Berkeley Lab scientists record first inside look at carbon-capture molecular structure

November 26, 2013

Mg-MOF-74 is a metal-organic framework (MOF) whose porous crystalline structure could enable it to serve as a storage vessel for capturing and containing the carbon dioxide emitted from coal-burning power plants (credit: National Academy of Sciences)

Researchers with Lawrence Berkeley National Laboratory (Berkeley Lab) have recorded the first electronic structure observations of the adsorption of carbon dioxide inside a metal-organic framework (MOF).

The “Mg-MOF-74″ MOF’s porous crystalline structure could enable it to serve as a storage vessel for capturing and containing the carbon dioxide emitted from coal-burning power plants.

MOFs are molecular systems consisting of a metal oxide center surrounded by organic “linker” molecules that form a highly porous three-dimensional crystal framework.

This microporous crystal structure enables MOFs to serve as storage vessels with a sponge-like capacity for capturing and containing carbon dioxide, thought to be one of the primary greenhouse gases responsible for exacerbating global climate change.

When a solvent molecule applied during the formation of the MOF is subsequently removed, the result is an unsaturated “open” metal site MOF that has a strong affinity for carbon dioxide.

Mg-MOF-74 structure: closed (a) and  “open” for absorbing CO2 (b); Magnesium atoms are shown in green, oxygen atoms in red, carbon atoms in grey and hydrogen atoms in white (credit: Walter S. Drisdell et al./Journal of the American Chemical Society)

Working at Berkeley Lab’s Advanced Light Source (ALS), a team led by Jeff Kortright of Berkeley Lab’s Materials Sciences Division used the X-ray spectroscopy technique known as Near Edge X-ray Absorption Fine Structure (NEXAFS) to obtain what are believed to be the first ever measurements of chemical and electronic signatures inside of a MOF during gas adsorption.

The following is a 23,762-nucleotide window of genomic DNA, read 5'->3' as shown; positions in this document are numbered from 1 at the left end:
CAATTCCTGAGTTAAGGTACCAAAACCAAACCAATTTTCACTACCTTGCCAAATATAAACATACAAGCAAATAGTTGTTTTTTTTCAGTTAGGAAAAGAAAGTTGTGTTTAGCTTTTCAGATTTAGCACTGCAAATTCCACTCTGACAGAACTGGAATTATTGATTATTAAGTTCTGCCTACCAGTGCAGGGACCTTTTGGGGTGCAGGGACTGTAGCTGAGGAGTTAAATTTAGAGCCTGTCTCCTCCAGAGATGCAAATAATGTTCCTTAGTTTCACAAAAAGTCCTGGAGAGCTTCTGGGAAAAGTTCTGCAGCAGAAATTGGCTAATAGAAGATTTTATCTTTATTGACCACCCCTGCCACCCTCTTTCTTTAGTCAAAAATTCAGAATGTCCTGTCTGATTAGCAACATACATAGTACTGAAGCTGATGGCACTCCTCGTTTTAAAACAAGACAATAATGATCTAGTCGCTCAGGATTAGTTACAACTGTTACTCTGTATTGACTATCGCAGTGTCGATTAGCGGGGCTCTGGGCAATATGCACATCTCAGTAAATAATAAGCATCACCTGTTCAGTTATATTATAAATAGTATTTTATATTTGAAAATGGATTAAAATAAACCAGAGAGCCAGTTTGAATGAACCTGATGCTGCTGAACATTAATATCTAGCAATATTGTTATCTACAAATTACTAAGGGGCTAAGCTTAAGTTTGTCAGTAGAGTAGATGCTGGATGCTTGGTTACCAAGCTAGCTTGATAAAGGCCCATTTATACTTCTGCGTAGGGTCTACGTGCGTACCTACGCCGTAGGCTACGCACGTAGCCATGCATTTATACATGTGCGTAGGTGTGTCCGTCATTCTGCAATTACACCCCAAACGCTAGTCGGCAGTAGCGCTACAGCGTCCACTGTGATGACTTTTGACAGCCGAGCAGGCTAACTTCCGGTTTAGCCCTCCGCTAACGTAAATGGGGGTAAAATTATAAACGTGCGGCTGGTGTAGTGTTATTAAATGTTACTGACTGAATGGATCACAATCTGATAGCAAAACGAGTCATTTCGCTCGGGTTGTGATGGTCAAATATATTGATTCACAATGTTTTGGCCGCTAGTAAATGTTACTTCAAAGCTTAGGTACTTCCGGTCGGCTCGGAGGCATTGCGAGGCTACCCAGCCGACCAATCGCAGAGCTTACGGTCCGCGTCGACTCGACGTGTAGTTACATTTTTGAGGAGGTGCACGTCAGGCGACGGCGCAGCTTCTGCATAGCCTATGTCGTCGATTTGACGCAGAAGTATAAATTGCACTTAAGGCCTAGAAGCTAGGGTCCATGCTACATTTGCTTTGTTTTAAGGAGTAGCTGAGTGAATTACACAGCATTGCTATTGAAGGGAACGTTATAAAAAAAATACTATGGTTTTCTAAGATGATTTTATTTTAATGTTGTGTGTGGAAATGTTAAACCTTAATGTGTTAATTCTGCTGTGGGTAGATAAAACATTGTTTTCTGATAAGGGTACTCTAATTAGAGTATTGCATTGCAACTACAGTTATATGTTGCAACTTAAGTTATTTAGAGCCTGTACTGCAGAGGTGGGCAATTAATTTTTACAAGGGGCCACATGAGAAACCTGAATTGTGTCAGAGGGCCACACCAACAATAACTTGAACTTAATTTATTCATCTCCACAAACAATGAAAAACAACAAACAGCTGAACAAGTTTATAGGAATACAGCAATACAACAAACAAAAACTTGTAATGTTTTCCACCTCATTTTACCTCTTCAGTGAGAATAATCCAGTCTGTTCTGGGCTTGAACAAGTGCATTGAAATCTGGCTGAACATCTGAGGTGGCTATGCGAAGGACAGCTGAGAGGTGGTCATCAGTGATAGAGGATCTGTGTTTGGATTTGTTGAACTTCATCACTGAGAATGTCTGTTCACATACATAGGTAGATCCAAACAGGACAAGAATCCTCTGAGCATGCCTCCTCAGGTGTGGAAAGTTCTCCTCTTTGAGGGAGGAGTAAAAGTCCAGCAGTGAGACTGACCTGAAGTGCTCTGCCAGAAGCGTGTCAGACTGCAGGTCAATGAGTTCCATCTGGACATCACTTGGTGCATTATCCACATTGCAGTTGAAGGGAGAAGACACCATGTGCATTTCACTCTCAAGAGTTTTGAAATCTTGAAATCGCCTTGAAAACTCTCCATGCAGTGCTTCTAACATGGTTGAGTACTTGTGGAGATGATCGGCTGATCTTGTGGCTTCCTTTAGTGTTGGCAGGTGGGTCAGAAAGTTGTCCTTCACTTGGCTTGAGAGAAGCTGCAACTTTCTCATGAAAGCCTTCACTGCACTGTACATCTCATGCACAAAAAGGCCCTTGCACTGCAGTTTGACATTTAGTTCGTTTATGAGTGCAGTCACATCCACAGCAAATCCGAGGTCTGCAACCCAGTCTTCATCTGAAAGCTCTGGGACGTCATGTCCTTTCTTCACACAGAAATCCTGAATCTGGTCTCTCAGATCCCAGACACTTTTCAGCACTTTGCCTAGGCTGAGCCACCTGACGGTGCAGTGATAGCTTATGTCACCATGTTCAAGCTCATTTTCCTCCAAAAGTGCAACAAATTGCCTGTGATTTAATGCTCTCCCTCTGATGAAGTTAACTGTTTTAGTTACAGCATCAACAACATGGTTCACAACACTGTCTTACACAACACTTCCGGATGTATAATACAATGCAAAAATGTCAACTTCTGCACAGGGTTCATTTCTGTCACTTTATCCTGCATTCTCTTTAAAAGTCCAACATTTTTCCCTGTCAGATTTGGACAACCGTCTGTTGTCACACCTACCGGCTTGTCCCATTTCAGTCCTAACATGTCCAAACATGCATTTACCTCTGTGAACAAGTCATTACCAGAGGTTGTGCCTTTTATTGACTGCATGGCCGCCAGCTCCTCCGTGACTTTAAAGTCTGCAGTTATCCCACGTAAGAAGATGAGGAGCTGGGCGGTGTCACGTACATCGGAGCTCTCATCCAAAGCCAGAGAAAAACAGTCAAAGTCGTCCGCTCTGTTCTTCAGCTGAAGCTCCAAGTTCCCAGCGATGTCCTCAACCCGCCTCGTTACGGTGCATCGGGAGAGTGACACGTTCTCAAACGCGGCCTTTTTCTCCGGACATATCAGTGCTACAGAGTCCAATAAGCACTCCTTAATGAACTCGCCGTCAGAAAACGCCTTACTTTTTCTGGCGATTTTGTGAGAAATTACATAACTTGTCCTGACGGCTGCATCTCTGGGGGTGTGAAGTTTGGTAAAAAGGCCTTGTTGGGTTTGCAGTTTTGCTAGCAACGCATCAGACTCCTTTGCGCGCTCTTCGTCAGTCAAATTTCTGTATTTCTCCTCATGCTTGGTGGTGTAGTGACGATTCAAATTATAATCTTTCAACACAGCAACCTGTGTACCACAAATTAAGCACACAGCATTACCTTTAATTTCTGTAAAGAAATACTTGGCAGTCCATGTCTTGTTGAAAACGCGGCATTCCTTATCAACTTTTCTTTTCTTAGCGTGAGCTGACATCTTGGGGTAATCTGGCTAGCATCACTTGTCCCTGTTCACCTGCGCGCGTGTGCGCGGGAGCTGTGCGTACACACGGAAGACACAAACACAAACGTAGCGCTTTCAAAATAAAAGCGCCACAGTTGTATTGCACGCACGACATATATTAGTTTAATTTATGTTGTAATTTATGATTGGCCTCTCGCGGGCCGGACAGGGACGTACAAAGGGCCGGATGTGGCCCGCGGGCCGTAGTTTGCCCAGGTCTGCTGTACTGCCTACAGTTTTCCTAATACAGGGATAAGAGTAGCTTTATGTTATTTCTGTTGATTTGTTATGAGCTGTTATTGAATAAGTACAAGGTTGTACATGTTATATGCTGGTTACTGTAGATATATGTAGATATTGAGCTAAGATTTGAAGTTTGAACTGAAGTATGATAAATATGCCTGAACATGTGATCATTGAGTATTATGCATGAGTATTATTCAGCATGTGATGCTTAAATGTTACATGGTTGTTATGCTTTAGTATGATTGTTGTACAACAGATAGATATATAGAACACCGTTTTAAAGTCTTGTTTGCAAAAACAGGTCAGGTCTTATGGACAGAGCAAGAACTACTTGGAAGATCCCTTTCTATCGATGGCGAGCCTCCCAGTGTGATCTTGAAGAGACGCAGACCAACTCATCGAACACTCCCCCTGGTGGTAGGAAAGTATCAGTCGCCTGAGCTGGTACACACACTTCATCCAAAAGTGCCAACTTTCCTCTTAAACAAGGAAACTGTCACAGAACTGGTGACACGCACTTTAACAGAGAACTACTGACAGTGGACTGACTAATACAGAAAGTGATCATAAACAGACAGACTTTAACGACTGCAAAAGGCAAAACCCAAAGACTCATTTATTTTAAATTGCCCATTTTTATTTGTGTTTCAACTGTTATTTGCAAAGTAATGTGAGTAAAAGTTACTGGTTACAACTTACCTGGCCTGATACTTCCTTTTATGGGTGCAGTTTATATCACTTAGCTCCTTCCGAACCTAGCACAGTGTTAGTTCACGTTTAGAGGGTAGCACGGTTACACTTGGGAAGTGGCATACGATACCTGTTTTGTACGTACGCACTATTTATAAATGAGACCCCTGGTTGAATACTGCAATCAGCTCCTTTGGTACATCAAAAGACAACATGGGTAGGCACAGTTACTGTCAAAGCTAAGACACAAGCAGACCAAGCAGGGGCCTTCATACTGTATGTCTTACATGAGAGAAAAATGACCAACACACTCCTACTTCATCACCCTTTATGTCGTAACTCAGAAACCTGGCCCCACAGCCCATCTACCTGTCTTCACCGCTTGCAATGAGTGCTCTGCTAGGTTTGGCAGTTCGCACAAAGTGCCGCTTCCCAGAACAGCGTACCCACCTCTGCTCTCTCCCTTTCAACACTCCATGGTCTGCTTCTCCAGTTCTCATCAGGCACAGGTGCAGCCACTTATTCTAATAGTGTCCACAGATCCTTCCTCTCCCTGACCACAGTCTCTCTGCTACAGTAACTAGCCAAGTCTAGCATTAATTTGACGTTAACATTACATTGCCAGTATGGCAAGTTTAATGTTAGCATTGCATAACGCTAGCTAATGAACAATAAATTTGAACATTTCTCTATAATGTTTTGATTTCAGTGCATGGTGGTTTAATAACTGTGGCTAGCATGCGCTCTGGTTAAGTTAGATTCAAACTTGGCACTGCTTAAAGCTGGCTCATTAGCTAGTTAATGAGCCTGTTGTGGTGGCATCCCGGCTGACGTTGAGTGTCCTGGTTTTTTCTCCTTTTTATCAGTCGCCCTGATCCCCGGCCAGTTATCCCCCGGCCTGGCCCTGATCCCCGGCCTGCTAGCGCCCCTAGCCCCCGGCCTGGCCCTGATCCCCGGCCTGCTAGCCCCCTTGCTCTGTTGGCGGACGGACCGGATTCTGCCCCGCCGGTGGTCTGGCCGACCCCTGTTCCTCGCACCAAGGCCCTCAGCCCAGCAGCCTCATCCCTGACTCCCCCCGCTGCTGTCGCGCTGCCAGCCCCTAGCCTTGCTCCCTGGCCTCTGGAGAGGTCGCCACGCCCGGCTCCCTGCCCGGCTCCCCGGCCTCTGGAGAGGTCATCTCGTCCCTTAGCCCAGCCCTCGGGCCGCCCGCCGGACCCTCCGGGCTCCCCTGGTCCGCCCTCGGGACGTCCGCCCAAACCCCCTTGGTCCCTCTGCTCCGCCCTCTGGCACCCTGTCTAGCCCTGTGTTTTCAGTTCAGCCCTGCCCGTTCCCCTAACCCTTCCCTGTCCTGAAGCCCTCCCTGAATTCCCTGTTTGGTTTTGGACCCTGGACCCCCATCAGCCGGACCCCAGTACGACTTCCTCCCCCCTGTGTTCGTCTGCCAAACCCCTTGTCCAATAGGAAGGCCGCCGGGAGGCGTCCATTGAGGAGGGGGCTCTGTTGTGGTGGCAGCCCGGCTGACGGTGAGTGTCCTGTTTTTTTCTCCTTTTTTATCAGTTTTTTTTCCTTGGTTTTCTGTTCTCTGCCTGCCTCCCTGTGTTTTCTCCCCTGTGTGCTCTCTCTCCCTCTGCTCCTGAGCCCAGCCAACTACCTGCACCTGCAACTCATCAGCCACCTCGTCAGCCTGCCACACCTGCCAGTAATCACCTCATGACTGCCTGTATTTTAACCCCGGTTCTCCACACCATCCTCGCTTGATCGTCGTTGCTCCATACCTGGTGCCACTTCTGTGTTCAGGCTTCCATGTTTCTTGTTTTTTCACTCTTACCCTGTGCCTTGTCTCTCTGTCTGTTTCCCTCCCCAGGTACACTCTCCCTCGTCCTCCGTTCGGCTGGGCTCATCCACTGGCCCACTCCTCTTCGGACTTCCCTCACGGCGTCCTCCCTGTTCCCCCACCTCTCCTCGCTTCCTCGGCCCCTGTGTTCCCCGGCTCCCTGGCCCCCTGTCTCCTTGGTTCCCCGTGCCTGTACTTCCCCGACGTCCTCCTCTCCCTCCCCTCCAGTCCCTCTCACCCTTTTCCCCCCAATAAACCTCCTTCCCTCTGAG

Advanced Light Source (credit: Berkeley Lab)

“Open metal site MOFs preferentially adsorb carbon dioxide over nitrogen or methane due to carbon dioxide’s larger quadrupole moment and greater polarizability,” Kortright says. “Mg-MOF-74 with its unique pyramidal geometry is especially selective for carbon dioxide over other greenhouse gases and has an exceptionally large storage capacity.”

Support for this work was provided by the Center for Gas Separations Relevant to Clean Energy Technologies, an Energy Frontier Research Center funded by the DOE Office of Science.

UPDATE Nov. 26, 2013: Added Mg-MOF-74 structure diagram

Abstract of Journal of the American Chemical Society paper

We explore the local electronic signatures of molecular adsorption at coordinatively unsaturated binding sites in the metal–organic framework Mg-MOF-74 using X-ray spectroscopy and first-principles calculations. In situ measurements at the Mg K-edge reveal distinct pre-edge absorption features associated with the unique, open coordination of the Mg sites which are suppressed upon adsorption of CO2 and N,N′-dimethylformamide. Density functional theory shows that these spectral changes arise from modifications of local symmetry around the Mg sites upon gas uptake and are strongly dependent on the metal–adsorbate binding strength. The expanded MOF Mg2(dobpdc) displays the same behavior upon adsorption of CO2 and N,N′-dimethylethylenediamine. Similar sensitivity to local symmetry is expected for any open metal site, making X-ray spectroscopy an ideal tool for examining adsorption in such MOFs. Qualitative agreement between ambient-temperature experimental and 0 K theoretical spectra is good, with minor discrepancies thought to result from framework vibrational motion.